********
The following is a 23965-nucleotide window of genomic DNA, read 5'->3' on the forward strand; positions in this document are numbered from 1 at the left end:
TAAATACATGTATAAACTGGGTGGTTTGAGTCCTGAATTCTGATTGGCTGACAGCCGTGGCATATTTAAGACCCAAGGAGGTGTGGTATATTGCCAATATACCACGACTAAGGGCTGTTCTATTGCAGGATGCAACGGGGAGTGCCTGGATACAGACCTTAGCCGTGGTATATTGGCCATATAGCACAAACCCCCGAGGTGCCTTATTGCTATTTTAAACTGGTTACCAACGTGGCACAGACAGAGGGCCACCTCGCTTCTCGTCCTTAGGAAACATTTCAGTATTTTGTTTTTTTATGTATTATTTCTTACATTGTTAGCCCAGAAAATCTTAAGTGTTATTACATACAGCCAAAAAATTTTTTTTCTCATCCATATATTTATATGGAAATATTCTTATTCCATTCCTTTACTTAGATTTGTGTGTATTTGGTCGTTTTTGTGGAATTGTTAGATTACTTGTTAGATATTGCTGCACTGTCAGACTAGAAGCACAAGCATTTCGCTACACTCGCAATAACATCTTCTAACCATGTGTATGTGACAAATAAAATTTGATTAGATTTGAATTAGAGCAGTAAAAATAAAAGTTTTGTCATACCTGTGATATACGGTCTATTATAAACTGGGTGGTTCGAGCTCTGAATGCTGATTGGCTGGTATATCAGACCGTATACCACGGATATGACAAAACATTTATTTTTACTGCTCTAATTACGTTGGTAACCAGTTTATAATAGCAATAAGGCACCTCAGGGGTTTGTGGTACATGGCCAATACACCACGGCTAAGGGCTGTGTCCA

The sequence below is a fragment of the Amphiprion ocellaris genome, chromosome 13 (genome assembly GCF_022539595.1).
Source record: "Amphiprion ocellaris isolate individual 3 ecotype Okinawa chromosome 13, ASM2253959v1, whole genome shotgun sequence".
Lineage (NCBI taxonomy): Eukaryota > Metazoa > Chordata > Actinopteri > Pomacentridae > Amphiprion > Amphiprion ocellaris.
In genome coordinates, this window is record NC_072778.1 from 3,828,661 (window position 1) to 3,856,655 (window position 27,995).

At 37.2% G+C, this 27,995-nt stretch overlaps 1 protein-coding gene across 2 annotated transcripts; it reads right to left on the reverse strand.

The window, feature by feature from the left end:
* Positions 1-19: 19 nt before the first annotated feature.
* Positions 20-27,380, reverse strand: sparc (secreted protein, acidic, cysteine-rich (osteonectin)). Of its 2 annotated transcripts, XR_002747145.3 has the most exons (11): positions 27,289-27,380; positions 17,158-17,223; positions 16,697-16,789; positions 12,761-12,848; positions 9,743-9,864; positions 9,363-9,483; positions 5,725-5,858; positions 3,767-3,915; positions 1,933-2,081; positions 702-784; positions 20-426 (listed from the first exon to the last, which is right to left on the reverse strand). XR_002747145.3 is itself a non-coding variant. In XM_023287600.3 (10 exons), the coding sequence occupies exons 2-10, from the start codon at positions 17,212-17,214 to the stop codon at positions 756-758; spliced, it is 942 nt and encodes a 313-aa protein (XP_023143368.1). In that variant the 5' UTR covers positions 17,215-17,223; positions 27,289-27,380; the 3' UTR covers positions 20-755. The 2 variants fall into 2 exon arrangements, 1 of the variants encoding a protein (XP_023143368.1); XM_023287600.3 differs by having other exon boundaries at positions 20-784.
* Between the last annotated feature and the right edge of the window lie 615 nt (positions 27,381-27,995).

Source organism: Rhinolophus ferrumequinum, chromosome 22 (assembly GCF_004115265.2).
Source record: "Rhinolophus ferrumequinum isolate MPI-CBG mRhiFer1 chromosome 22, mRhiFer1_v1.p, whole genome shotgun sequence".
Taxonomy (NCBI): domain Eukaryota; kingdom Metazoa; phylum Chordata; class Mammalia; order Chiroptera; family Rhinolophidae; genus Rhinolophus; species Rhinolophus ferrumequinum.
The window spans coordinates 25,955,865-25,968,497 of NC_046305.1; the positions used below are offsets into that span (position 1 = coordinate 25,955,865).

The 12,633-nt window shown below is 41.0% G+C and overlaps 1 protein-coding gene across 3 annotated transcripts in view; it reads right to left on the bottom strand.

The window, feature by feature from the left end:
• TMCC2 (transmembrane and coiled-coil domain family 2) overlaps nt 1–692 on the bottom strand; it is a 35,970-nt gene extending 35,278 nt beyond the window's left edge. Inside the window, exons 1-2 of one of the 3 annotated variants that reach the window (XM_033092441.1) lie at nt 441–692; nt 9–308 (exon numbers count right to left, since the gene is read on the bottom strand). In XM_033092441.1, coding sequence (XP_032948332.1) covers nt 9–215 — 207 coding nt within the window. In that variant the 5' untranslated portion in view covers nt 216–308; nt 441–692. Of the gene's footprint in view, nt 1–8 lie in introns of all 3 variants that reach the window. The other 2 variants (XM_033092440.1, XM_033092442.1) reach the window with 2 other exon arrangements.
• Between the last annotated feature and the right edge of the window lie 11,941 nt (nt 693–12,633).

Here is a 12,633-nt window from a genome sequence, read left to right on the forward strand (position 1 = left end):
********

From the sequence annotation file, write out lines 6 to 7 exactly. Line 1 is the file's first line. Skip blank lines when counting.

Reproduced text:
In genome coordinates, this window is record NC_072778.1 from 3,828,661 (window position 1) to 3,856,655 (window position 27,995).

At 37.2% G+C, this 27,995-nt stretch overlaps 1 protein-coding gene across 2 annotated transcripts; it reads right to left on the reverse strand.